The past couple weeks I have gotten into spinning and strength training in lieu of my regular morning runs while my IT band gets back to normal. I am definitely enjoying the change in routine and appreciate the challenges of these new work-outs. I’m testing out the Runner’s World training log this month and one of the fields you can complete allows you to rate your effort as well as the quality of your work-out on a scale of 1 to 10 and I’m finding that with these new work-outs I have to put in a lot of effort but am not getting the quality I’d want because everything is so new.
Running for me still remains the ultimate work-out not just because of the calories it sheds or the lean frame it allows me to build, but also because of the mental balance I can achieve when running. Despite the enjoyment of these new work-outs, I miss running terribly for it’s mental stimulation, quiet focus, and creative freedom. On any given run my thoughts would move between concentrating on my form to planning my “to do” list to thinking through poems to simply taking in my surroundings. Every day I could start with a run was inevitably a better day for it because the run would give me time to wake-up my body and my mind and prepare for the day ahead.
While spinning or strength training definitely wakes up my body I find that my brain is so focused on the movements and simply breathing that I’m still fuzzy in the actual “thinking” department. When I’m on the stationary bike all I can think about is pedaling, breathing, and trying to sprint, surge, climb, rise out of the seat, and add gear whenever the instructor says to. The exercise is still so new to me that it takes all of my brainpower to do it correctly and I don’t have time to let my mind wander or plan out the order of my day. I’m hoping that with enough repetition and practice spinning will get “easier” and my body will know what to do with regard to breathing and form without me having to think about it so hard, and I will be able multitask with my thoughts during class.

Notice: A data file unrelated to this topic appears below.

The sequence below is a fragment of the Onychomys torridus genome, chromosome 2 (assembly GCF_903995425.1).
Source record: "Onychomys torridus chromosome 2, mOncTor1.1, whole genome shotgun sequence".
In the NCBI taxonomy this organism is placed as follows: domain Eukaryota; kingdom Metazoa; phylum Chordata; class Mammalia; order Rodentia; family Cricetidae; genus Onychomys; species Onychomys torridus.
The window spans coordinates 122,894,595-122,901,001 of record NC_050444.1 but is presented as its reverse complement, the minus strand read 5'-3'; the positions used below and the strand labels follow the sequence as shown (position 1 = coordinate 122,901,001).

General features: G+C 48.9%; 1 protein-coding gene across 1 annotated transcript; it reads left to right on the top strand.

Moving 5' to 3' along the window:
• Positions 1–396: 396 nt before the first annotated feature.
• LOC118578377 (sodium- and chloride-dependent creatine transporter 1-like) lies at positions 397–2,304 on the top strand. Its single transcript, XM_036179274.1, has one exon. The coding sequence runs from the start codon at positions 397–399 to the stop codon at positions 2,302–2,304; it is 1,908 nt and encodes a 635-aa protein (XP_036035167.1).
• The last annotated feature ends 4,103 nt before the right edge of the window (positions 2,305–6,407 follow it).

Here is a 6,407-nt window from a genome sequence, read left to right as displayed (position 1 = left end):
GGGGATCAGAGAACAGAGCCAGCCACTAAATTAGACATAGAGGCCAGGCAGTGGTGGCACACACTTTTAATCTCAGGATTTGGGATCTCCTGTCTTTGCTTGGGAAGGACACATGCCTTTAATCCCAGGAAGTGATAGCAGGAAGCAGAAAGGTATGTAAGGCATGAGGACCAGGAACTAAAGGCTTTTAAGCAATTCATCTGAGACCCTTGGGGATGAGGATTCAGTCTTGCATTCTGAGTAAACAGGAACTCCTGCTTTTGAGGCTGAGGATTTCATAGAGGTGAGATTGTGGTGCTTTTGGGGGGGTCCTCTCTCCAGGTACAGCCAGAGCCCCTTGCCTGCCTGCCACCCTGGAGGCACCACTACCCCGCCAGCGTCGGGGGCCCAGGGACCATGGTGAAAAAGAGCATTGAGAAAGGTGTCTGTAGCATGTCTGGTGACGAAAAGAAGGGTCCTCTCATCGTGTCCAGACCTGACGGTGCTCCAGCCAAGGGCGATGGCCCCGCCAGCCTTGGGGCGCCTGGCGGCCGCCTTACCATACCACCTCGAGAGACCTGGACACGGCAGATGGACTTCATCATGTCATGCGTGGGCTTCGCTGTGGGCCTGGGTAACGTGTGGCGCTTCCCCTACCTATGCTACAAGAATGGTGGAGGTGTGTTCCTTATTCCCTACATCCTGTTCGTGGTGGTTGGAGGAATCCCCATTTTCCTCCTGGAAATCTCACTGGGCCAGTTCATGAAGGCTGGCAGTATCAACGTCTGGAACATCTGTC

Lifting weights, doing squats or lunges, and core work-outs require the same amount of concentration for me as spinning. Even in a strength class where someone else is counting the repetitions for me, I still have to put all my effort into simply doing the moves. I know well enough that if I don’t engage my core correctly, or use my legs instead of my back to pick-up my weights, or if I rush through a lift I will devalue the movement and also put myself at risk for injury. I want to get strong, I want to have muscles that support each other and allow me to perform better, and I suppose if I have to give up the mental multitasking in order to tone up and build strength, so be it.
I’ve always been the “learn by doing” type and I never realized how much I also “thought while doing.” I’m not sure when I’ve been doing all the thinking I used to do while running, but I sure can’t wait to run again, if for no other reason than to get that other time back!